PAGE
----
Carbon in power grid hits record low
A record low for the carbon intensity of power generation in the national grid has underscored the rapid decarbonisation of the electricity system as booming rooftop solar and increasing numbers of large-scale wind and solar farms force the retreat of coal power.
Fresh analysis by adviser Energy Edge found a record low for the volume of carbon dioxide released per unit of power generated was hit last month, extending the downward trend of emissions from the National Electricity Market.
The news came as the NSW government announced it has given clearance to Snowy Hydro’s controversial $600 million gas-fired power station at Kurri Kurri in the Hunter Valley despite environmental opposition to a new fossil fuel-powered generator.
Snowy says the 660-megawatt plant will be critical to support increasing renewable generation on the grid, but environmental opponents had been calling for the government to reject it.
The record low for carbon intensity in the NEM, of 0.491 tonnes of CO2 per megawatt-hour of power, was reached on November 14, said Josh Stabler, managing director of Energy Edge. The months of September, October and November all averaged below 0.6 tonnes of CO2/MWh, he noted.
“The achievement has been driven by the relentless increase in large-scale renewables and the uptake of residential rooftop solar,” Mr Stabler said.
He estimates the NEM’s annual emissions intensity for 2021 will average 0.63 tonnes of C02/MWh including the zero-emissions contribution of rooftop solar. That compares with an average of 0.904 tonnes of CO2/MWh in 2016, before the closure of the giant Hazelwood brown coal power station in Victoria and the acceleration of large-scale renewables and rooftop solar.
The progressive reduction of coal generation due to price sensitivity, for example exposure to international coal prices, and outages at plants including fire-damaged Callide C and Yallourn, have also contributed to the reduction in NEM emissions this year.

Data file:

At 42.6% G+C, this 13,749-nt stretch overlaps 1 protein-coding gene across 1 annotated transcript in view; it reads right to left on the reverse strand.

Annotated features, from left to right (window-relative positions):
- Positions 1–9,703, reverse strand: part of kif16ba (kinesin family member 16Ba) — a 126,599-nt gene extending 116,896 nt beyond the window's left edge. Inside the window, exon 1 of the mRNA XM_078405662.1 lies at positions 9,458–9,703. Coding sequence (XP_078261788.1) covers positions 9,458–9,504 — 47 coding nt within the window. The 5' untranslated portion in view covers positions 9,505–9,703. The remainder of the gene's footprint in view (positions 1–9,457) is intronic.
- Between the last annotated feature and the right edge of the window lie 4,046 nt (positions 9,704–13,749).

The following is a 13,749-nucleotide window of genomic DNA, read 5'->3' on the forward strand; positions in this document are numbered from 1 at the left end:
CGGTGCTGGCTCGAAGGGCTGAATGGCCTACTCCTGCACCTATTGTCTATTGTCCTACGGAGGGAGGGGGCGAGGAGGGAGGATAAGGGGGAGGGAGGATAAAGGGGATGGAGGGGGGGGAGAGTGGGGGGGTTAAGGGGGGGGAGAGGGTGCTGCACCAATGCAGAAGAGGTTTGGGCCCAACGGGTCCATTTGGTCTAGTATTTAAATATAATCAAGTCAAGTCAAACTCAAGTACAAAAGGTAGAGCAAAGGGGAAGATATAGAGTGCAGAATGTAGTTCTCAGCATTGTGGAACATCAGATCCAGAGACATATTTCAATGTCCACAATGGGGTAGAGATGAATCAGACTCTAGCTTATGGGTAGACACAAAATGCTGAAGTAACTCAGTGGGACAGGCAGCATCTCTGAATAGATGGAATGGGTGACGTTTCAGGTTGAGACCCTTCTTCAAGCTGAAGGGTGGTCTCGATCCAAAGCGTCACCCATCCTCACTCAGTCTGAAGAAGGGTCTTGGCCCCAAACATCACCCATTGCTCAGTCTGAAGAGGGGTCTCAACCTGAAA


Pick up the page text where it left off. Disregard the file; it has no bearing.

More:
The industry lobby group representing major electricity suppliers such as AGL Energy and EnergyAustralia last week called for an economy-wide emissions reduction target of 55 per cent on 2005 levels by 2035.
The electricity sector has so far been doing much of the heavy lifting on emissions reductions, with carbon emissions from the industry set to drop by 55 per cent from 2005 levels by 2030, the AEC said, citing government forecasts. It is calling for more focus on the coordinated planning for the “orderly exit” from coal in power generation, while still maintaining energy security.
The Australian Energy Market Operator has brought forward its expectations for when coal power stations will close as baseload generators are undercut in the market on a daily basis by cheap renewables.
In its “Step Change” scenario, which is now its base case because of the faster than anticipated transition to clean energy, AEMO expects almost all coal power plants will be shut by 2040, with the last one perhaps clinging on until 2043.
Mr Stabler said Energy Edge’s findings on the carbon intensity of the power grid made clear the impact renewable energy is having on electricity sector emissions, giving clear visibility to the discussion around the pathway to net zero emissions.
A low-carbon electricity market also enables a low-carbon electrification of the country as transportation and other parts of the economy increasingly move towards electricity and away from fuels such as petrol and gas.
“A low-carbon electricity market means that the shift to electrification will have a multiplicative effect,” Mr Stabler said.
“For example, transitioning petrol vehicles into electric vehicles will replace a static carbon emissions rate (oil) with a declining electricity emission rate as well as making the vehicle more efficient in the process.
“The electricity market will always be the first part of the low-carbon transition.”
Total emissions from the electricity sector in 2020-21 were 127.3 million tonnes of CO2, equivalent to a 29.6 per cent reduction on 2005 levels and down from 134.2 million tonnes in 2021 and 144.3 million the previous year. Emissions this calendar year are tracking for about 123 million tonnes, Mr Stabler said.
The Kurri Kurri gas power station will improve energy reliability and security in the National Electricity Market as it transitions away from coal power over the next 10-15 years, a spokesman at the NSW Department of Planning, Industry and Environment said.
“The project will provide on-demand energy when the grid needs it and will only operate on average 2 per cent over a year,” he said.
“It will also inject $600 million into the State’s economy and create up to 250 new construction jobs in the Hunter, so on balance it was decided that the project should be approved.”
The Commonwealth government still needs to give final approval for the Hunter Power Project but as it instigated the project in the first place, that appears in little doubt.
If approved, construction is due to start in early 2022 and the plant should be running in mid-2023. The DPIE said the start-up date was ahead of the closure of AGL Energy’s Liddell coal power station in 2023, however AGL has given April 2023 as the date for the last three turbines to close at Liddell.